The second cd , titled Synopses, is a a series of miniatures and extended solo pieces for individual orchestra members. Some of these are actual motifs from In Medias Res; others foreshadow it, others seemingly allow for improvisation (particularly from trumpeter Terry Everson, who tackles it joyously). The most amusing piece is for drums and spoken word, done by Robert Schultz, whose accents are spot-on, but who could have used a voice like Kihlstedt’s or Bielawa’s to deliver a series of disturbingly or entertainingly allusive comments overheard on the street. All together, these pieces demand repeated listening. It was tempting to add this to our ongoing countdown of the thousand best albums of all time. We resisted. That might have been a mistake. Bielawa and an ensemble are playing several of the Synopses with choreography at New York City Center on 56th St. tomorrow, April 16th at 7:30 PM.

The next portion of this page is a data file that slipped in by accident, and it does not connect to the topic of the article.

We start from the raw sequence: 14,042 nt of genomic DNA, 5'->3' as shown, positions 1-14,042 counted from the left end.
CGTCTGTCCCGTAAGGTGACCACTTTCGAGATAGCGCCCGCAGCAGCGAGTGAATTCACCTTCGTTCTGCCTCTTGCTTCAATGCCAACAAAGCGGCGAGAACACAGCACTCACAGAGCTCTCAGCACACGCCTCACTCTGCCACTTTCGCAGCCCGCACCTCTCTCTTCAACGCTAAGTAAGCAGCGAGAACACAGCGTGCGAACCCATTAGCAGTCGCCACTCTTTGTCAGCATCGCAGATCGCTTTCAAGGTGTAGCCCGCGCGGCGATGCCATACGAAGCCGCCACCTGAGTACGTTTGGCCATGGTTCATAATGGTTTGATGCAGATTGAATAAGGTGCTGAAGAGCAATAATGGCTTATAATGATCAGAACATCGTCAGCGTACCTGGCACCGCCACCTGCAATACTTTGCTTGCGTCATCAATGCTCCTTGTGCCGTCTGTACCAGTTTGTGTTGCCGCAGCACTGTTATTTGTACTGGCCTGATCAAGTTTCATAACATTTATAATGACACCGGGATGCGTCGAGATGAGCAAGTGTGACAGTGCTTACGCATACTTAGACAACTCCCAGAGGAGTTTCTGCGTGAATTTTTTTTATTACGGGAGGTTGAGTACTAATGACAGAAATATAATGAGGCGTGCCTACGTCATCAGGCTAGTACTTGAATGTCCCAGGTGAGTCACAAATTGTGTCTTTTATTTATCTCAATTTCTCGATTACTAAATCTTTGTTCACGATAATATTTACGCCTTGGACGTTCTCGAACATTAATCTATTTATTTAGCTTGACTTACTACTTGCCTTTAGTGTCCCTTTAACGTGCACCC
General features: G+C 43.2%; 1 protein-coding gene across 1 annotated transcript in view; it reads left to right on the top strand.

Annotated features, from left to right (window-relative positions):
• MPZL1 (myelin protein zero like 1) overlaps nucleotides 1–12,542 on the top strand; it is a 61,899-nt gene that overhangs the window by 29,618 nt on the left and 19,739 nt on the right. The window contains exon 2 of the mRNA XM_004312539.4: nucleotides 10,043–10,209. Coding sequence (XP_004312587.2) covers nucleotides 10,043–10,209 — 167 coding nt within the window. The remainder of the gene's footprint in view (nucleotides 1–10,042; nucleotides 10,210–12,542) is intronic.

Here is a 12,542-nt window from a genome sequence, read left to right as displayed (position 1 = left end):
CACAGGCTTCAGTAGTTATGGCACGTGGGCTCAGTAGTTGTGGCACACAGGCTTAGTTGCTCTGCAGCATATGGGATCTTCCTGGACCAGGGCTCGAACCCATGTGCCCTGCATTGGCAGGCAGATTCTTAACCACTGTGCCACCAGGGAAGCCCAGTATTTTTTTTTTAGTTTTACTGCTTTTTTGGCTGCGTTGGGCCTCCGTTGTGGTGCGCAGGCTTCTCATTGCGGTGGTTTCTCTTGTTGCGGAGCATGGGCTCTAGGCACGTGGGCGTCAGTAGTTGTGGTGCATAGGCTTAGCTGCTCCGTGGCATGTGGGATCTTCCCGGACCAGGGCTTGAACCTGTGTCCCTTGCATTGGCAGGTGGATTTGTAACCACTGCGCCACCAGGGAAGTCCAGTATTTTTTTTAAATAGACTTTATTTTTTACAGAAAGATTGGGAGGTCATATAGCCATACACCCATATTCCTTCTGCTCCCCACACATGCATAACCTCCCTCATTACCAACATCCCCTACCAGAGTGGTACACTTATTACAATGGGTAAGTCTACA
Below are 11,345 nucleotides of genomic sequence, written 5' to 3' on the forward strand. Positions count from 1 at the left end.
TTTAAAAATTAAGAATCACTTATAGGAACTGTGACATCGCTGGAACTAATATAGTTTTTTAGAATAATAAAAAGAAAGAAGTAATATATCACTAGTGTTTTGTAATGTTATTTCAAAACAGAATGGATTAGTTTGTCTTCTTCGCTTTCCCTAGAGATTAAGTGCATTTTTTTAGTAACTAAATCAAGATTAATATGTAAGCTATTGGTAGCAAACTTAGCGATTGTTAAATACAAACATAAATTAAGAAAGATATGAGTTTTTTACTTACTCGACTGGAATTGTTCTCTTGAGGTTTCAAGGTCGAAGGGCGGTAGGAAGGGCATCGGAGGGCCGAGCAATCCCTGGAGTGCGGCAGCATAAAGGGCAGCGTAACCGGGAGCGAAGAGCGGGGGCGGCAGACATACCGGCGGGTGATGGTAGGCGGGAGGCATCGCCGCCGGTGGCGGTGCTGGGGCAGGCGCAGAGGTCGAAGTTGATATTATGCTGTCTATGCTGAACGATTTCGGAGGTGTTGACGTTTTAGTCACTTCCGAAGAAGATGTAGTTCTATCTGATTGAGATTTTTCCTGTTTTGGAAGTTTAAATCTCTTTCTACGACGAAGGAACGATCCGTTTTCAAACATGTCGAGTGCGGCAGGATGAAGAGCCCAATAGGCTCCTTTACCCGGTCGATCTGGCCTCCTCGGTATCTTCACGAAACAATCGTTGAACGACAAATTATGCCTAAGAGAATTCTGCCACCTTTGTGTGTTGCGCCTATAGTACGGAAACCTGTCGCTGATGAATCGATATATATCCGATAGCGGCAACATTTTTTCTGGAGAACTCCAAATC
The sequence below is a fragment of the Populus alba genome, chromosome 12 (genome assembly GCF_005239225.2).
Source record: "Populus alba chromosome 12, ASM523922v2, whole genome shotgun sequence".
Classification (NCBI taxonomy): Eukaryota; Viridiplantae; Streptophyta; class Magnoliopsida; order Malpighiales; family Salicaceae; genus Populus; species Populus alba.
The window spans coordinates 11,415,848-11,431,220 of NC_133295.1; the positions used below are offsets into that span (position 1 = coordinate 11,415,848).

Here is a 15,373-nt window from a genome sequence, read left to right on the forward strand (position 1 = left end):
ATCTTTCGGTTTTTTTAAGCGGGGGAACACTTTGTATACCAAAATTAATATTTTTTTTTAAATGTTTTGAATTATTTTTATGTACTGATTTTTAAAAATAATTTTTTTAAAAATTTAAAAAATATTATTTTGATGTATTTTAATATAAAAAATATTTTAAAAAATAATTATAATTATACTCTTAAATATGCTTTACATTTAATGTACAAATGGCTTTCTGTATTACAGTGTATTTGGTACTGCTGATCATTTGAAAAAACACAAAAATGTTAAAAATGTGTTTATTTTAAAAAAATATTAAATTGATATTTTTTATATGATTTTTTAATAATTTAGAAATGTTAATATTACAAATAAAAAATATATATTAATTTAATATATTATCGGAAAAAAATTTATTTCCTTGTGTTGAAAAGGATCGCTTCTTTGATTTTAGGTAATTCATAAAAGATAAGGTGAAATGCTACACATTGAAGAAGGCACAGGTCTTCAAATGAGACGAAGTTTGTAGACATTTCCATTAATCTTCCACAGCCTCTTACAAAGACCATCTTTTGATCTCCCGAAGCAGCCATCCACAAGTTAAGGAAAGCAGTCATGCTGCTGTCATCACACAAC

April 16, 2011 Posted by | avant garde music, classical music, Music, music, concert, review, Reviews | , , , , , , , , , , , , , , , , , , , , , , , , , , , | Leave a comment